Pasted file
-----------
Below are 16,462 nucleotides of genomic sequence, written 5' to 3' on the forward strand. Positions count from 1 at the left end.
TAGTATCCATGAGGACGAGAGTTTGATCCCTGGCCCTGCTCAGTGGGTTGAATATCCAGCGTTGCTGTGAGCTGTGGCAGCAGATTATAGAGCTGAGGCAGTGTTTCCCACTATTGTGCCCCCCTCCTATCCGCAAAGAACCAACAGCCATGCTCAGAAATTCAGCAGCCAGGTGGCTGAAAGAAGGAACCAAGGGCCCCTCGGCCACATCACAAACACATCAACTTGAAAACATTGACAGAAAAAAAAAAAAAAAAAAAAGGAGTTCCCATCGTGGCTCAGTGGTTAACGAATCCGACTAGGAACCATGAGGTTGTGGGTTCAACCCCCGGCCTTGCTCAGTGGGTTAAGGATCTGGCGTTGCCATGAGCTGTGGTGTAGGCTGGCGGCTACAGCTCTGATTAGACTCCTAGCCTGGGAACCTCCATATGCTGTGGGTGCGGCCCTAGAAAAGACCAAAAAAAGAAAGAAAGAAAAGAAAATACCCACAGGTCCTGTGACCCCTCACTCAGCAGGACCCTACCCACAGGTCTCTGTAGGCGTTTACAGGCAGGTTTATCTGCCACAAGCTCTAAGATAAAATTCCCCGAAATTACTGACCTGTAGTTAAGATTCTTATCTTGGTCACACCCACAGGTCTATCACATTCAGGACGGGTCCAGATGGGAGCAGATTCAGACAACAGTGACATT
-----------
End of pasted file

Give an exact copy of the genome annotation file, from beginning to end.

Below are 16,462 nucleotides of genomic sequence, written 5' to 3' on the forward strand. Positions count from 1 at the left end.
TAGTATCCATGAGGACGAGAGTTTGATCCCTGGCCCTGCTCAGTGGGTTGAATATCCAGCGTTGCTGTGAGCTGTGGCAGCAGATTATAGAGCTGAGGCAGTGTTTCCCACTATTGTGCCCCCCTCCTATCCGCAAAGAACCAACAGCCATGCTCAGAAATTCAGCAGCCAGGTGGCTGAAAGAAGGAACCAAGGGCCCCTCGGCCACATCACAAACACATCAACTTGAAAACATTGACAGAAAAAAAAAAAAAAAAAAAAGGAGTTCCCATCGTGGCTCAGTGGTTAACGAATCCGACTAGGAACCATGAGGTTGTGGGTTCAACCCCCGGCCTTGCTCAGTGGGTTAAGGATCTGGCGTTGCCATGAGCTGTGGTGTAGGCTGGCGGCTACAGCTCTGATTAGACTCCTAGCCTGGGAACCTCCATATGCTGTGGGTGCGGCCCTAGAAAAGACCAAAAAAAGAAAGAAAGAAAAGAAAATACCCACAGGTCCTGTGACCCCTCACTCAGCAGGACCCTACCCACAGGTCTCTGTAGGCGTTTACAGGCAGGTTTATCTGCCACAAGCTCTAAGATAAAATTCCCCGAAATTACTGACCTGTAGTTAAGATTCTTATCTTGGTCACACCCACAGGTCTATCACATTCAGGACGGGTCCAGATGGGAGCAGATTCAGACAACAGTGACATT